“My husband and I met at a party in 1999 when I was 15 years old. He was my older brother’s friend. We had a fling that blossomed into a relationship that always brought us back to each other no matter what our teenage years threw at us. When I was 19, we moved in together and got engaged. While discussing our future we ultimately decided he would join the navy and pushed up our wedding. We got married in November of 2003 so we would be married before he left for boot camp in the spring.
About 1.5 years into our marriage my brother and best friend had their first children and it sparked baby fever, so we started trying to conceive a child early in 2005. I always had irregular cycles that also came with crippling pain. A few years into trying we sought medical attention and in 2007 I was diagnosed with PCOS. The doctor did not give me much info about it, which left me feeling very lost. I knew there was something more going on with my body and I kept pushing to get doctors to listen, going so far as to print my research and give it to them only to have it tossed in the trash in the same way they were dismissing me and my health. It didn’t matter to them how many times I ended up in the ER from severe bleeding and pain so bad that even prescription narcotic pain meds wouldn’t help. The depression of infertility and being ignored by doctors while watching everyone around me get pregnant consumed me.
While this was all going on my husband also deployed, twice. It hit me so hard that I convinced myself that my husband deserved better than a broken wife. I pushed him away in any way I could, and we ultimately separated for about 5 months. Once we worked things out we decided to seek further medical attention and try again. We were at a new duty station and thought maybe we could get these doctors to listen and finally grow our family.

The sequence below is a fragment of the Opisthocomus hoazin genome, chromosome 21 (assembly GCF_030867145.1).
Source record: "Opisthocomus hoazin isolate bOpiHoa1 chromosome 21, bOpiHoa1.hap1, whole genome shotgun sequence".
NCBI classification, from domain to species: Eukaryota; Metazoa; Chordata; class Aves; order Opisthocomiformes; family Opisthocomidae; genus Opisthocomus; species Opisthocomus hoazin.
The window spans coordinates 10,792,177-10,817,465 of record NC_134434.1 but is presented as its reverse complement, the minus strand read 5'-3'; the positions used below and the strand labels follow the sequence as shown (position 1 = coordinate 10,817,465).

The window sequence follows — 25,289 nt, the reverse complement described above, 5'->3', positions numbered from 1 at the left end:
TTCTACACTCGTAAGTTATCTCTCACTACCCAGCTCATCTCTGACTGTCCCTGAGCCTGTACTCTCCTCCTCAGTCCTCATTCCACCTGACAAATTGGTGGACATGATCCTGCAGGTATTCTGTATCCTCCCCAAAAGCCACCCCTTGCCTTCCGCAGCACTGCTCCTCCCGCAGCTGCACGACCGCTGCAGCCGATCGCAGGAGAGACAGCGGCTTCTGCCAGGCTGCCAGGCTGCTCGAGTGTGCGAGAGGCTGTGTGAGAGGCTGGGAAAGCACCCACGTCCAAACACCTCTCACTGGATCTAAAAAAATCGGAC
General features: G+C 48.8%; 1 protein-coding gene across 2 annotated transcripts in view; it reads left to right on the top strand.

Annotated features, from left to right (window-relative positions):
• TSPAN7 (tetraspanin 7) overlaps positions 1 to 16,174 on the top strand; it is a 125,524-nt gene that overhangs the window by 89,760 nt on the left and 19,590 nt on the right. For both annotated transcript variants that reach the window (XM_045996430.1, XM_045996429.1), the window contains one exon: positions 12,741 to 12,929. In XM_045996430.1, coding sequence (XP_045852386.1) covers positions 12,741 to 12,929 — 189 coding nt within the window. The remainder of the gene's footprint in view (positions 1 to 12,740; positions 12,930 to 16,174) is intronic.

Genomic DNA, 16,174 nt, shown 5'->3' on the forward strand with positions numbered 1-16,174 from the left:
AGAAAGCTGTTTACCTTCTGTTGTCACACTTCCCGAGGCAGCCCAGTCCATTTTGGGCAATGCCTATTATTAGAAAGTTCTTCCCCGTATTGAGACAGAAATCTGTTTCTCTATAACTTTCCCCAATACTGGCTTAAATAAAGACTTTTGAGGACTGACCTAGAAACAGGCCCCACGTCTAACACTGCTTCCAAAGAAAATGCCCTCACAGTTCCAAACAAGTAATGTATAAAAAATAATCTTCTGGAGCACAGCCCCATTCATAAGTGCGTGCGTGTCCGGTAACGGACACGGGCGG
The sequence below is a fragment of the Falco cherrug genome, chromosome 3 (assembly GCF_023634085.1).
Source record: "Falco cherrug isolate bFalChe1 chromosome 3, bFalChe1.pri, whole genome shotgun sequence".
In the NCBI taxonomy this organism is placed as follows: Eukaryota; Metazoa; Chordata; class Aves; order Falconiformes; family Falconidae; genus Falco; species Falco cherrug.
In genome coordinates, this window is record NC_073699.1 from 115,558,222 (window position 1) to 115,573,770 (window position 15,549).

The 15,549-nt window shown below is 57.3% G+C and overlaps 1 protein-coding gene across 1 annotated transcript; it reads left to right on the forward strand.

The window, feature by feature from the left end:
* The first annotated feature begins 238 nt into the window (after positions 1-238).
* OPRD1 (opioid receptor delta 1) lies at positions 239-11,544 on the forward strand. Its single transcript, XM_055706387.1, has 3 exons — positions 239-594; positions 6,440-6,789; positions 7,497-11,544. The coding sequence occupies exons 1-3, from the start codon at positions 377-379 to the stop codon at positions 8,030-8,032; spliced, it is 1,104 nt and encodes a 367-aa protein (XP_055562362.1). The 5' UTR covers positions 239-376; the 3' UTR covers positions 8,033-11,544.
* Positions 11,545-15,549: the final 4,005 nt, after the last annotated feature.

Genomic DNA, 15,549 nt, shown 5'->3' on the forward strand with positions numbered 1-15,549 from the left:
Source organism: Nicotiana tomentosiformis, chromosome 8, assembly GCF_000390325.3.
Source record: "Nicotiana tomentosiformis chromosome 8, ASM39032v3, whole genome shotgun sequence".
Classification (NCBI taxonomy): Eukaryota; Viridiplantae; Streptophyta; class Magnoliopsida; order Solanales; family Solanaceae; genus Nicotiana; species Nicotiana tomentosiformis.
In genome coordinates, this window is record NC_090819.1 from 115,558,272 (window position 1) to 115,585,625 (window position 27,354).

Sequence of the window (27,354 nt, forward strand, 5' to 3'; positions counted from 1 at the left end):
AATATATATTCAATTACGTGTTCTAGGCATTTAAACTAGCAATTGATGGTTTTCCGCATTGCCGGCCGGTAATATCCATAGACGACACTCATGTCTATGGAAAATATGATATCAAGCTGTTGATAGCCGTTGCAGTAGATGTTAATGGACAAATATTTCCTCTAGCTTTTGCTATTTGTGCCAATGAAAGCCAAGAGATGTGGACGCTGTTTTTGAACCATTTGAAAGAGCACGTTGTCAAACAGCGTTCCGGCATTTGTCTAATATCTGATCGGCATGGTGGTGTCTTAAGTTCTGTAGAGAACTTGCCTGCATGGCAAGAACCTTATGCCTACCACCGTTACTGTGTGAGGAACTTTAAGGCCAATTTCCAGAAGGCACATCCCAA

I did get a doctor to listen and had surgery in March of 2010. That surgery revealed just how bad things were. Turns out I had endometriosis and PCOS as well as the scar tissue from my appendectomy had started to attack my reproductive organs. When we went to my post-op appointment we learned that both of my tubes were blocked and our only chance of conceiving would be in vitro. However, if we explored that route my chances to miscarry would be incredibly high with everything my body had going on. We were devastated, I lost any hope I ever had of becoming a mother. I didn’t want to spend the money or take on the emotional toll of in vitro for just more heartache. I knew I wasn’t strong enough to handle that. I didn’t think adoption was for us. It’s not that I didn’t think I could love a child that wasn’t biologically mine, it was more of a selfish fear. I feared that adopting a child would be a reminder that my body failed me and it would just cause more heartache. So with that news, we gave up. No, I gave up, and lost all hope.
I tried to convince myself for years I didn’t want children, I even tried to convince myself I didn’t like them. I tried to find the positives of not having children, anything I could do to try to make myself ok. I even saved up while my husband was away for 2 more back to back deployments and we went to Las Vegas for our 10-year wedding anniversary. For a little while the distractions worked… most of the time, but there was still this black hole inside of me, especially when someone announced they were pregnant. Even more when they weren’t happy about said pregnancy, or if the pregnancy came easily to them. There were always those comments about how we should have kids, why didn’t we have kids, we could always ‘just adopt,’ ‘just use a surrogate,’ ‘just get in vitro,’ as if any of those things were that easy. Then there was the time when a stressed out mother said my favorite not so comforting thing ever. ‘You’re lucky you CAN’T have kids.’ I remember thinking I was not lucky, I wasn’t lucky at all. They were the lucky ones. Those words stuck with me and still do, but they have a different meaning now.